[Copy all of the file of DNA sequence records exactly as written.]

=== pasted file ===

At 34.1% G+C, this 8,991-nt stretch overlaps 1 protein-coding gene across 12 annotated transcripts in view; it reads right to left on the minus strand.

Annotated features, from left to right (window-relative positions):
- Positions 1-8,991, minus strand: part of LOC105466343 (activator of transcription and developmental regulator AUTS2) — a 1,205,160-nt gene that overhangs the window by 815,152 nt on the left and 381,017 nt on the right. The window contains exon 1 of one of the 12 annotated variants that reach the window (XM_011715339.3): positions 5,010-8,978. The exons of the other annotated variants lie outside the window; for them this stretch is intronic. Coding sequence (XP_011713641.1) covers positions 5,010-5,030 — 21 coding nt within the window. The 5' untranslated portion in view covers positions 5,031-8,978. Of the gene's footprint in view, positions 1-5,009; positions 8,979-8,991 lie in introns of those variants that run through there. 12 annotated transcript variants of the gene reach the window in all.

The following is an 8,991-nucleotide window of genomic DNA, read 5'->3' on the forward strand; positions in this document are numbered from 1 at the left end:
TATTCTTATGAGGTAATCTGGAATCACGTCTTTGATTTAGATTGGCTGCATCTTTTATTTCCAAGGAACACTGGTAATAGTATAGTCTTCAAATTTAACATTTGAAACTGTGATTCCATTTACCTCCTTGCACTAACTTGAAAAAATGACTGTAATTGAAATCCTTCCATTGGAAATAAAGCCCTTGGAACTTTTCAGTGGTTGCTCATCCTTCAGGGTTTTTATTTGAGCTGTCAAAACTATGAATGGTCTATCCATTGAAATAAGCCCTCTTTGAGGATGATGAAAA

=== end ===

At 34.1% G+C, this 8,991-nt stretch overlaps 1 protein-coding gene across 12 annotated transcripts in view; it reads right to left on the minus strand.

Annotated features, from left to right (window-relative positions):
- Positions 1-8,991, minus strand: part of LOC105466343 (activator of transcription and developmental regulator AUTS2) — a 1,205,160-nt gene that overhangs the window by 815,152 nt on the left and 381,017 nt on the right. The window contains exon 1 of one of the 12 annotated variants that reach the window (XM_011715339.3): positions 5,010-8,978. The exons of the other annotated variants lie outside the window; for them this stretch is intronic. Coding sequence (XP_011713641.1) covers positions 5,010-5,030 — 21 coding nt within the window. The 5' untranslated portion in view covers positions 5,031-8,978. Of the gene's footprint in view, positions 1-5,009; positions 8,979-8,991 lie in introns of those variants that run through there. 12 annotated transcript variants of the gene reach the window in all.

The following is an 8,991-nucleotide window of genomic DNA, read 5'->3' on the forward strand; positions in this document are numbered from 1 at the left end:
TATTCTTATGAGGTAATCTGGAATCACGTCTTTGATTTAGATTGGCTGCATCTTTTATTTCCAAGGAACACTGGTAATAGTATAGTCTTCAAATTTAACATTTGAAACTGTGATTCCATTTACCTCCTTGCACTAACTTGAAAAAATGACTGTAATTGAAATCCTTCCATTGGAAATAAAGCCCTTGGAACTTTTCAGTGGTTGCTCATCCTTCAGGGTTTTTATTTGAGCTGTCAAAACTATGAATGGTCTATCCATTGAAATAAGCCCTCTTTGAGGATGATGAAAA